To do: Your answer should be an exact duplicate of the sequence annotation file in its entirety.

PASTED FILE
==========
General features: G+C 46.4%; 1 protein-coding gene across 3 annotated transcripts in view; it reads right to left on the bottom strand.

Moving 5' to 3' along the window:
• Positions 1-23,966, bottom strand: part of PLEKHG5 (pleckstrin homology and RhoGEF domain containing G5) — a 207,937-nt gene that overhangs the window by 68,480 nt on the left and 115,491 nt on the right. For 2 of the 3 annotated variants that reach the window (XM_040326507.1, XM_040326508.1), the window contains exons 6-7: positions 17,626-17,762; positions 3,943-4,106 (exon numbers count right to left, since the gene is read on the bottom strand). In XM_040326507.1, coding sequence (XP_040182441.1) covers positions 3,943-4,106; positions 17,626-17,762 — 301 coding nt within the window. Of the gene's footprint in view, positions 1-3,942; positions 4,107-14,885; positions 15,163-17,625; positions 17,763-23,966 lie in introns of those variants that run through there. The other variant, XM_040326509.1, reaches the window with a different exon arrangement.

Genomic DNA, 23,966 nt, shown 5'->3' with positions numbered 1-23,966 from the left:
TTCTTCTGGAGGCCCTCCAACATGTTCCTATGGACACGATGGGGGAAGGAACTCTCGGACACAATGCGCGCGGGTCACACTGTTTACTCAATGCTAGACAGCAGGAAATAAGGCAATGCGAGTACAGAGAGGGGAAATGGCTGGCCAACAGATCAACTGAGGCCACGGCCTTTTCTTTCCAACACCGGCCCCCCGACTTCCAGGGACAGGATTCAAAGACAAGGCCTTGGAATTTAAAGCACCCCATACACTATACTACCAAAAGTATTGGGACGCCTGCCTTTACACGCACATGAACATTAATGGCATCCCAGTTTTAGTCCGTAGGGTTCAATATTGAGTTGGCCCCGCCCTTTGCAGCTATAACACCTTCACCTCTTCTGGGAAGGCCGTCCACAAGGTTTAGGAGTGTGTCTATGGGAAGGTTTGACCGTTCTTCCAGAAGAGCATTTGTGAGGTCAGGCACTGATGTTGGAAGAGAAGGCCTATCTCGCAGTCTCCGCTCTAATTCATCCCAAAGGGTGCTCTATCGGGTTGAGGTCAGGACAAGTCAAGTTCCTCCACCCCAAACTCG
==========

General features: G+C 46.4%; 1 protein-coding gene across 3 annotated transcripts in view; it reads right to left on the bottom strand.

Moving 5' to 3' along the window:
• Positions 1-23,966, bottom strand: part of PLEKHG5 (pleckstrin homology and RhoGEF domain containing G5) — a 207,937-nt gene that overhangs the window by 68,480 nt on the left and 115,491 nt on the right. For 2 of the 3 annotated variants that reach the window (XM_040326507.1, XM_040326508.1), the window contains exons 6-7: positions 17,626-17,762; positions 3,943-4,106 (exon numbers count right to left, since the gene is read on the bottom strand). In XM_040326507.1, coding sequence (XP_040182441.1) covers positions 3,943-4,106; positions 17,626-17,762 — 301 coding nt within the window. Of the gene's footprint in view, positions 1-3,942; positions 4,107-14,885; positions 15,163-17,625; positions 17,763-23,966 lie in introns of those variants that run through there. The other variant, XM_040326509.1, reaches the window with a different exon arrangement.

Genomic DNA, 23,966 nt, shown 5'->3' with positions numbered 1-23,966 from the left:
TTCTTCTGGAGGCCCTCCAACATGTTCCTATGGACACGATGGGGGAAGGAACTCTCGGACACAATGCGCGCGGGTCACACTGTTTACTCAATGCTAGACAGCAGGAAATAAGGCAATGCGAGTACAGAGAGGGGAAATGGCTGGCCAACAGATCAACTGAGGCCACGGCCTTTTCTTTCCAACACCGGCCCCCCGACTTCCAGGGACAGGATTCAAAGACAAGGCCTTGGAATTTAAAGCACCCCATACACTATACTACCAAAAGTATTGGGACGCCTGCCTTTACACGCACATGAACATTAATGGCATCCCAGTTTTAGTCCGTAGGGTTCAATATTGAGTTGGCCCCGCCCTTTGCAGCTATAACACCTTCACCTCTTCTGGGAAGGCCGTCCACAAGGTTTAGGAGTGTGTCTATGGGAAGGTTTGACCGTTCTTCCAGAAGAGCATTTGTGAGGTCAGGCACTGATGTTGGAAGAGAAGGCCTATCTCGCAGTCTCCGCTCTAATTCATCCCAAAGGGTGCTCTATCGGGTTGAGGTCAGGACAAGTCAAGTTCCTCCACCCCAAACTCG